Flooding has hit parts of the UK as official warnings for rain and thunderstorms remained in place for much of the country with travel disruption expected.
Heavy showers caused flooding in areas of Cornwall and Devon on Monday, which was under an amber-level Met Office warning at the time, while thunderstorms developed in east-coast counties including Essex, Suffolk and Lincolnshire.
The National Flood Forum charity warned the UK was still “reactive and not proactive” about flood risk even though flooding had become a “regular pattern” for the country.
Speaking to Nick Ferrari on LBC, Heather Shepherd, the charity’s flood recovery specialist, said: “Flooding has definitely increased and certainly the length of time that I’ve been working in flood risk, and we see it now as a regular pattern, don’t we, every year.”
However, she added: “I still think we are quite reactive and not proactive. As soon as it’s not in the headlines, flooding, we tend to be a bit too laid back.”
She also warned that “building like mad everywhere” was increasing flood risk, as “a lot of that is on places where water had space and it no longer has. It overwhelms our drainage infrastructure. And we’re seeing more and more urban flooding.”
Yellow warnings for thunderstorms and rain remained across much of the UK on Tuesday and southern England on Wednesday.
The warnings came after a second major heatwave in England and Wales, a phenomenon that will become increasingly frequent due to the affects of climate breakdown.
Hail, frequent lightning and flash flooding are possible in areas further south, with heavy rain predicted across England and Wales on Tuesday.
The rain is likely to become more concentrated in southern parts of England.
Downpours are expected across Scotland on Tuesday but will gradually clear as the day goes on, while Northern Ireland will remain fairly dry.
Greg Dewhurst, a Met Office meteorologist, said: “Temperatures will be lower, looking at highs of around 27C as a maximum temperature, but it will still be on the humid side [on Tuesday].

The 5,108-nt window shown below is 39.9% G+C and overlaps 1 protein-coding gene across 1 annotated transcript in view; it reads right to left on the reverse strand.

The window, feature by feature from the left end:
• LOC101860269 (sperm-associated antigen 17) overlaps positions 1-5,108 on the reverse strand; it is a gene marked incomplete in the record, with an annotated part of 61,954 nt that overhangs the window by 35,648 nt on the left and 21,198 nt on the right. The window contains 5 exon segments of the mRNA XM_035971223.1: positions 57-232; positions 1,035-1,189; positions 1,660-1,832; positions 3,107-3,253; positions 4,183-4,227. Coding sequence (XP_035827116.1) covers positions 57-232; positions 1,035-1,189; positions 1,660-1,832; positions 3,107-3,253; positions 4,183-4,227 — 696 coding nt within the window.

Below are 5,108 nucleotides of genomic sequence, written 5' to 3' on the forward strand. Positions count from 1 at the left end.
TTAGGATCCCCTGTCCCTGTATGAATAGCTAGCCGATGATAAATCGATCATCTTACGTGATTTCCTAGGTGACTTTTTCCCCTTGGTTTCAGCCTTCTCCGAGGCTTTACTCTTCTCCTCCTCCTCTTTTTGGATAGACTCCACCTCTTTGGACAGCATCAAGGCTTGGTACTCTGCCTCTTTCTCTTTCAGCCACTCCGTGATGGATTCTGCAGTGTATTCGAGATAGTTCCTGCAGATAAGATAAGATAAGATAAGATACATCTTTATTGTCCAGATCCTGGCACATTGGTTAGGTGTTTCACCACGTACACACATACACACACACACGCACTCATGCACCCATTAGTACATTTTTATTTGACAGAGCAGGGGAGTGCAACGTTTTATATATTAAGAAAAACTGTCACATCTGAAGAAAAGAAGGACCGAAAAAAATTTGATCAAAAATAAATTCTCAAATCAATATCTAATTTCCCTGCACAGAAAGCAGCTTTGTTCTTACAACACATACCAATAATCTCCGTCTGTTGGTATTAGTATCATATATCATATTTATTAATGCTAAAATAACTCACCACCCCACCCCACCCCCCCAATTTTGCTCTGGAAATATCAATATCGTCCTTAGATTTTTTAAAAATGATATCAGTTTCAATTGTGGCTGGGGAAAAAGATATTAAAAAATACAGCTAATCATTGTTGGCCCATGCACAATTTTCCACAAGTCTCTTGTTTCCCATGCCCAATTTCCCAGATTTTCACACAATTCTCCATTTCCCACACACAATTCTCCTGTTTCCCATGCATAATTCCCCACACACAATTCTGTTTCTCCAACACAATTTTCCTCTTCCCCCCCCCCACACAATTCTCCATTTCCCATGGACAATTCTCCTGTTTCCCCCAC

“Thundery showers across central and southern parts of England on Wednesday and temperatures will be around 26C as a maximum.”
Dewhurst warned the bad weather conditions could pose difficulties for those hoping to travel and urged people to stay up to date with developments in their local area.
“We’ll see some very heavy showers develop over the coming days, hail, frequent lightning, some flash flooding is possible like we’ve seen in places today so our advice is to stay tuned to latest forecasts and local radio stations as well, to get the latest information,” he said.
“It is worth being aware that there could be disruptions or delays to travel.”
He added: “It will be in turns fairly breezy as we end the week, with some showery rain, particularly across the north of the UK, so temperatures generally around average for many but could possibly be a bit above for the far south, which is the mid-20s.
“It looks probably most likely from late Wednesday to Thursday onwards it will become fresher for everyone.”
Footage shared on social media showed a roundabout near the river in Truro, Cornwall, flooding rapidly on Monday afternoon as showers moved in.
Ruan Sims, the manager of the HiQ Tyres and Autocare garage on the roundabout, said the road had flooded in the past but he had never seen the water that high.
He said water flooded in suddenly as the rain started but fully drained away about 10 minutes later and the sun came out.
“It was quite mad. We have never seen it go that high,” he said.